There’s a lot to see and do in Boston, from visiting historic sites on the Freedom Trail to exploring Boston Common and the city’s other green spaces. But there are also several stand-out museums that shouldn’t be missed on any trip to the Hub.
In fact, the next time you find yourself in the Massachusetts metropolis, add these three stops to your touring itinerary.
of Fine Arts, Boston
Home to nearly a half million objects spanning from ancient Egyptian artifacts to contemporary artwork — not to mention a host of show-stopping temporary exhibits — this South End staple can seem a bit daunting at first.
If you find yourself vexed with navigating the massive complex, we suggest taking a free guided tour (included with admission), where docents will give you an overview of the collection and take you to some of the museum’s more famous pieces.
Or if you prefer to wander on your own, start with the Art of the Americas wing. Highlights include early colonial New England decorative arts and paintings, such as John Singleton Copley’s famous portrait of Paul Revere and the renowned patriot’s Sons of Liberty Bowl; John Singer Sargent’s 19th-century painting The Daughters of Edward Darley Boit; and Frida Kahlo’s Dos Mujeres (Salvadora y Herminia).
Isabella Stewart Gardner Museum
One of the city’s more unusual museums is this gorgeous historic home and garden. In 1860, Isabella Stewart came from New York to marry John Lowell Gardner, who was among Boston’s leading citizens. “Mrs. Jack,” as she became known, decided to build a gorgeous Venetian palazzo to hold her ever-growing collection of art.
Her masterpieces include Titian’s Rape of Europa, Giotto’s Presentation of Christ in the Temple and John Singer Sargent’s El Jaleo, among others.
The interior courtyard is as breathtaking as the art. Gardner stipulated in her will that nothing in the museum could ever be changed or moved. You can imagine her sweeping through the door with a new acquisition.
of Contemporary Art Boston
Before even stepping inside the ICA, stop to admire the stunning glass-walled, cantilevered building that houses the museum. Perched right on the edge of the Boston waterfront, the sleek façade reflects the harbor back on itself.
Since its founding in 1936, the ICA has been instrumental in identifying or showcasing the day’s most important artists, such as The Scream painter Edvard Munch, Pop artist Andy Warhol, American performance artist Laurie Anderson and modern icon Roy Lichtenstein. More recently, it has been pivotal in the careers of creatives like director Bill Viola, silhouettist Kara Walker, photographer Cindy Sherman, graphic designer Shepard Fairey and performance artist Rashaun Mitchell.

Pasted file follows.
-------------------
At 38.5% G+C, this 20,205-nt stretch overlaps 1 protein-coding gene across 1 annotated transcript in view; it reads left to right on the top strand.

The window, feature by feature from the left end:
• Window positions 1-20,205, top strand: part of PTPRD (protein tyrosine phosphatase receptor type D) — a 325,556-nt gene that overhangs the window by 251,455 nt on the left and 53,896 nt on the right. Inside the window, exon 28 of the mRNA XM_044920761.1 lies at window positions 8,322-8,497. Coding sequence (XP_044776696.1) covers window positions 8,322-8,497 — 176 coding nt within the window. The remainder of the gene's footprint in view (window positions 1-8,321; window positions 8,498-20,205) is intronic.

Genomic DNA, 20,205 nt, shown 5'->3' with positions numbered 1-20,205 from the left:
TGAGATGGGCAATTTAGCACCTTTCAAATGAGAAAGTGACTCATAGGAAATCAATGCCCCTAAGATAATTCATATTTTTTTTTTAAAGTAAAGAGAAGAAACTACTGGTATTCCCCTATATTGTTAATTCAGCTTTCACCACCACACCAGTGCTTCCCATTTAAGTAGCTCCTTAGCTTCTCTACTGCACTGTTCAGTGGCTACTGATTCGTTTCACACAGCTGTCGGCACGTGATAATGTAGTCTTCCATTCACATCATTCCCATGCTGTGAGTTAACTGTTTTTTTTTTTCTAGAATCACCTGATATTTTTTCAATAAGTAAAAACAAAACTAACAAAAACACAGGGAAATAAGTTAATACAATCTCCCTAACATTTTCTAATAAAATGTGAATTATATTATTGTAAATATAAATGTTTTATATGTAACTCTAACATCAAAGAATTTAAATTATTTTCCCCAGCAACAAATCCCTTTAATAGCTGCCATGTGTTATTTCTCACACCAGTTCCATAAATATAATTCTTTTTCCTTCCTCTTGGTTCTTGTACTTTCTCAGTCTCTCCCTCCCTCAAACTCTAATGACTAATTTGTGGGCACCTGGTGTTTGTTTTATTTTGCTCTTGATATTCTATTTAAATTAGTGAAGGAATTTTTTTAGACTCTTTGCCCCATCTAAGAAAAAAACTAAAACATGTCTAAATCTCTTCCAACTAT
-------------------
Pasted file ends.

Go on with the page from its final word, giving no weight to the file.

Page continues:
One of best things about visiting the ICA is that there is always something new and exciting going on, with ever-changing exhibitions, live music, dance performances, films, talks, tours and other activities on the calendar. If you’re around on the first Friday of the month, check out the museum’s First Friday series, which could feature anything from guest DJs to virtual-reality pop-up installations.
Where to Stay
Boston is such a compact city that reaching most of its museums via foot, subway or taxi is easily done from downtown. If you prefer to be driven, though, staying at Forbes Travel Guide Four-Star XV Beacon, located in exclusive Beacon Hill, offers a nice perk: complimentary Lexus service around town. Other pluses about the cozy stay include working fireplaces and Jacuzzi bathtubs you’ll want to acquaint yourself with after a long day of sightseeing.
For a more historic, but equally elegant stay, check into Forbes Travel Guide Recommend Fairmont Copley Plaza. Situated between Boston’s major attractions (namely Fenway Park and Boston Common), the 100-plus-year-old grand dame charms with its signature red awnings, grand staircases and stylish American brasserie, Oak Long Bar + Kitchen.